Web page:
How to Manage Food and Rats

Sweet Kitten

Four years ago this kitten brought joy to the house. Now she brings havoc and rats.

Leaping cat

Sometimes she plays nicely in the sun, ignoring the steely glare of the older cat, who will never understand why she lives here.

But mostly daylight hours are for this.

Sleeping cat

While she waits for the night, saving her energy for going off to work.

It is law here that the cat flap is locked at dusk. If you leave it open she will take that as a sign of hunger, and rush out for snacks for everyone. This week we forgot about The Law, and somebody here woke up at 5 am with a live rat, and a noisy, triumphant cat in his bedroom.

It was bad luck that he went back to sleep, and worse luck that rats know how to melt through bedroom walls, and re-appear in kitchen cupboards. When we found it, there was a lot of squealing from humans as well as the rat. It is a fact that it is much easier to empty a cupboard quickly and trick a rat into a box if you squeal and shout while things are going on.

It was noisy but we managed. The poor rat was gently released outside to wait for the next cat and the contents of the ‘store cupboard’ were all over the floor.

What is a Store Cupboard?

It is something you start in 2019 as insurance against Brexit and pandemics. Fill it with neat rows of tins, rice, pasta, milk and vodka and you can stop worrying for years.

What do you find if you Empty it all over the Floor after Two Years?

Nothing you want in a good store cupboard. We must have stolen it all from ourselves. There was just: tinned soup from when somebody was ill, old curry sauces, sugar-free baked beans that cannot be eaten because sugar is the main point of baked beans, mackerel in tomato sauce because ‘you have to eat oily fish sometimes’, even though nobody here likes it, dozens of carrier bags, 45 useful jam jars, old vitamins, the food mixer that is too complicated to assemble, missing clothes pegs, and an inexplicable collection of soy sauces.

It was time to think about Food Management. There are many things to consider.

Growing it

It is seedling time here.


Food prices are soaring, so we are in a frenzy of planting. Trays of baby vegetables lurk everywhere and there is talk about ‘where the potatoes will go.’ Spring is a time for knowing that we will be totally self-sufficient, with enough left over for all our neighbours, in a matter of weeks. Or will we?

Yes, as long as everybody is happy to live on lettuce and chives for the first few months, followed by tomatoes for the rest of the year. And if you don’t eat them fast enough this will happen.

Mouldy Tomato

Photos from last September turn up on the computer to remind us.

 And you can talk all you like about preserving and freezing but this is the reality.

chickens eating frozen tomato

The freezer is full of pointless bags of frozen tomatoes. They clatter around the bowl like snooker balls and dissolve into rotten tasting mush that only chickens can eat.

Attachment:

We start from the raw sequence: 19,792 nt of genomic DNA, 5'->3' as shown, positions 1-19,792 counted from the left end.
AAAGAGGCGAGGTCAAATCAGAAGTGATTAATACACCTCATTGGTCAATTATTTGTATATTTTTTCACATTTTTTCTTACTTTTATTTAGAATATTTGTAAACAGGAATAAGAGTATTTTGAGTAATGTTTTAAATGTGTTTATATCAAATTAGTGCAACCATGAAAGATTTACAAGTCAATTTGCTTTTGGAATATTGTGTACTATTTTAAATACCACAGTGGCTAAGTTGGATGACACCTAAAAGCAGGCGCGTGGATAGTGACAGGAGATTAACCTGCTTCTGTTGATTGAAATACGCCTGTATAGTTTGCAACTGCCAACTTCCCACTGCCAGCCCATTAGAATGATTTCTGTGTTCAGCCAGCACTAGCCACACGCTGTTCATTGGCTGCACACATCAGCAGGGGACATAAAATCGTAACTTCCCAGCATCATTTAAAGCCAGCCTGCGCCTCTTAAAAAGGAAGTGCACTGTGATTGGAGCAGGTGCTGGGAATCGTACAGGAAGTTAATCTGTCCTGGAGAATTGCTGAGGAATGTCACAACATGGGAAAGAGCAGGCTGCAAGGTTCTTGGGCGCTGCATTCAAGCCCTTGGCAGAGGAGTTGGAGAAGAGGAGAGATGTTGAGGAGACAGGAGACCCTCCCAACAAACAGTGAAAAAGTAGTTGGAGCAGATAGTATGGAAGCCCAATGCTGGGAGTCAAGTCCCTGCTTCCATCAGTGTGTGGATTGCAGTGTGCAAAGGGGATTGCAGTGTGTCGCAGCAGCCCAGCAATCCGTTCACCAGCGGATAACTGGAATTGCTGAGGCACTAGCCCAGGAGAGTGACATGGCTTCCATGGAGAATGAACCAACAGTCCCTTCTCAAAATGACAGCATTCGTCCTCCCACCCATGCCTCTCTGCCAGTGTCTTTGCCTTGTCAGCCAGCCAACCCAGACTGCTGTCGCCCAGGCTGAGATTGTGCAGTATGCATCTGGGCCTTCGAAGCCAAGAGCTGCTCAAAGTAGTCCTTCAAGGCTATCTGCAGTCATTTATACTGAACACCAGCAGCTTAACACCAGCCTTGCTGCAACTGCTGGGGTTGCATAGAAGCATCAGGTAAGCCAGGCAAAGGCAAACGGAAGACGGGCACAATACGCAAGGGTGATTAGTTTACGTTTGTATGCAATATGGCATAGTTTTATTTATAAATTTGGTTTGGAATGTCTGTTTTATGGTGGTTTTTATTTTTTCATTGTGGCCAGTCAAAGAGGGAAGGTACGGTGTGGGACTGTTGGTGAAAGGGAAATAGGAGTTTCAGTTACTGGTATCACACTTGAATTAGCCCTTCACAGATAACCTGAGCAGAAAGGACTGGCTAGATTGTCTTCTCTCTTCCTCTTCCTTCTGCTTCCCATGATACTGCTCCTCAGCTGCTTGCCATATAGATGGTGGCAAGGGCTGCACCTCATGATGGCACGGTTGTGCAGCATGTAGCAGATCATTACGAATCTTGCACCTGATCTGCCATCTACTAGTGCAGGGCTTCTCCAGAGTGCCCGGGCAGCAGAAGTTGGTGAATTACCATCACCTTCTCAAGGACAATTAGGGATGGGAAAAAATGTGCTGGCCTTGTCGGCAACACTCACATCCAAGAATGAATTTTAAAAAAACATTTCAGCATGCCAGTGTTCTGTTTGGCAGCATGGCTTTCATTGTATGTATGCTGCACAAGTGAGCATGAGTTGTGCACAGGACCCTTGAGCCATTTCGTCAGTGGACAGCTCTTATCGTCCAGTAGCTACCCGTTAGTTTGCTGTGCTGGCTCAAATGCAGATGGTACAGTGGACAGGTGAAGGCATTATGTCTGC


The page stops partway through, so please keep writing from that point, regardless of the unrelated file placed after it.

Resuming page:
Buying it

Shopping is a minefield of decisions about who likes what, which things have too much fat, sugar, packaging, and arguments that degenerate into ‘Do you actually know what it is like being a pig in Denmark?’ The only thing everybody can agree on is Jaffa Cakes, they just disappear quietly.

And it comes with guilt. You get treats if you can afford them, but the prices go up by the minute, so you don’t get many. It is not your fault that this rich country has been taken over by maniacs, or that over 2.5 million of us can’t survive without food banks. But every treat buy could translate into a tin for someone else, and it is hard to un-think that sometimes.

Cooking it

When you get your shopping home, there is the daily problem of what to cook. New recipes are impossible because you don’t have all the ingredients, and the old ones follow a loop of ‘Pasta, roast, soup, salad, soup, pie, fish, pasta.’ This month we found another way.

Meal in a Box

You have to park the guilt for this one because it is mainly about packaging and expense. All the ingredients for a gourmet meal, the sort you would never cook yourself in a million years, are delivered, with instructions for assembly into a gastronomic experience never seen before in your own kitchen.  Here is a handy review.

Mindful Chef

You can get this if your neighbour forgets they made the order and needs you to take the box off their doorstep because they are away.

The first box experience was a whole new way of following a recipe. No confusion because you thought you had Tamarind, but it is actually fermenting in a jar that was opened in 2014. No guesswork about ‘a bit more chilli’. Just chop, fry, steam or boil. Follow step-by-step instructions and think about anything you like while you are cooking because you don’t have to work out what to do. A lot of fun to cook but less fun to eat, unless you like rubbery fish and dry aubergine in slimy stir fry.